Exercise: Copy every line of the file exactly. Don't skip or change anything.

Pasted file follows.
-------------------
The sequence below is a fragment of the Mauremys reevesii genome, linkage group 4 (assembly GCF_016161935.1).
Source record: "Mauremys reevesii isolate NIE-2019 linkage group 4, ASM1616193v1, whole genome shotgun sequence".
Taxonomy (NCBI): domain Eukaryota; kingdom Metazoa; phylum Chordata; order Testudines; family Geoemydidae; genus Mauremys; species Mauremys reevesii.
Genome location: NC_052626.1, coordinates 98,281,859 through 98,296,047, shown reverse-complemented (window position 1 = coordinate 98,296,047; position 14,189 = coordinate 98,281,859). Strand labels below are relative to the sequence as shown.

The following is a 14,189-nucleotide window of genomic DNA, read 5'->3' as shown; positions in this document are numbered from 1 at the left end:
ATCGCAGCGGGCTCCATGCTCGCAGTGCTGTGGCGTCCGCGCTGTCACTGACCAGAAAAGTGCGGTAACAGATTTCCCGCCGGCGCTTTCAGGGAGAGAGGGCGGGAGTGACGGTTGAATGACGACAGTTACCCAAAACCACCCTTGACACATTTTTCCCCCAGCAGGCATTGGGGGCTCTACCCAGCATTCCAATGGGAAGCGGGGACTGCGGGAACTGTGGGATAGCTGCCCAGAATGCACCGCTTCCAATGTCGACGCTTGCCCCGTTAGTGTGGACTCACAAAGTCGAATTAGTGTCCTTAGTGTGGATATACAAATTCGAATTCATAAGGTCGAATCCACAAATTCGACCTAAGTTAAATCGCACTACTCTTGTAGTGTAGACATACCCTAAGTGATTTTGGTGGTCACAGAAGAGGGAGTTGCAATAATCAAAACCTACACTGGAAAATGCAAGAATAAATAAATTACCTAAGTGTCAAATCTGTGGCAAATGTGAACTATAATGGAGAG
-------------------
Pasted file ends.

The sequence below is a fragment of the Mauremys reevesii genome, linkage group 4 (assembly GCF_016161935.1).
Source record: "Mauremys reevesii isolate NIE-2019 linkage group 4, ASM1616193v1, whole genome shotgun sequence".
Taxonomy (NCBI): domain Eukaryota; kingdom Metazoa; phylum Chordata; order Testudines; family Geoemydidae; genus Mauremys; species Mauremys reevesii.
Genome location: NC_052626.1, coordinates 98,281,859 through 98,296,047, shown reverse-complemented (window position 1 = coordinate 98,296,047; position 14,189 = coordinate 98,281,859). Strand labels below are relative to the sequence as shown.

The following is a 14,189-nucleotide window of genomic DNA, read 5'->3' as shown; positions in this document are numbered from 1 at the left end:
ATCGCAGCGGGCTCCATGCTCGCAGTGCTGTGGCGTCCGCGCTGTCACTGACCAGAAAAGTGCGGTAACAGATTTCCCGCCGGCGCTTTCAGGGAGAGAGGGCGGGAGTGACGGTTGAATGACGACAGTTACCCAAAACCACCCTTGACACATTTTTCCCCCAGCAGGCATTGGGGGCTCTACCCAGCATTCCAATGGGAAGCGGGGACTGCGGGAACTGTGGGATAGCTGCCCAGAATGCACCGCTTCCAATGTCGACGCTTGCCCCGTTAGTGTGGACTCACAAAGTCGAATTAGTGTCCTTAGTGTGGATATACAAATTCGAATTCATAAGGTCGAATCCACAAATTCGACCTAAGTTAAATCGCACTACTCTTGTAGTGTAGACATACCCTAAGTGATTTTGGTGGTCACAGAAGAGGGAGTTGCAATAATCAAAACCTACACTGGAAAATGCAAGAATAAATAAATTACCTAAGTGTCAAATCTGTGGCAAATGTGAACTATAATGGAGAG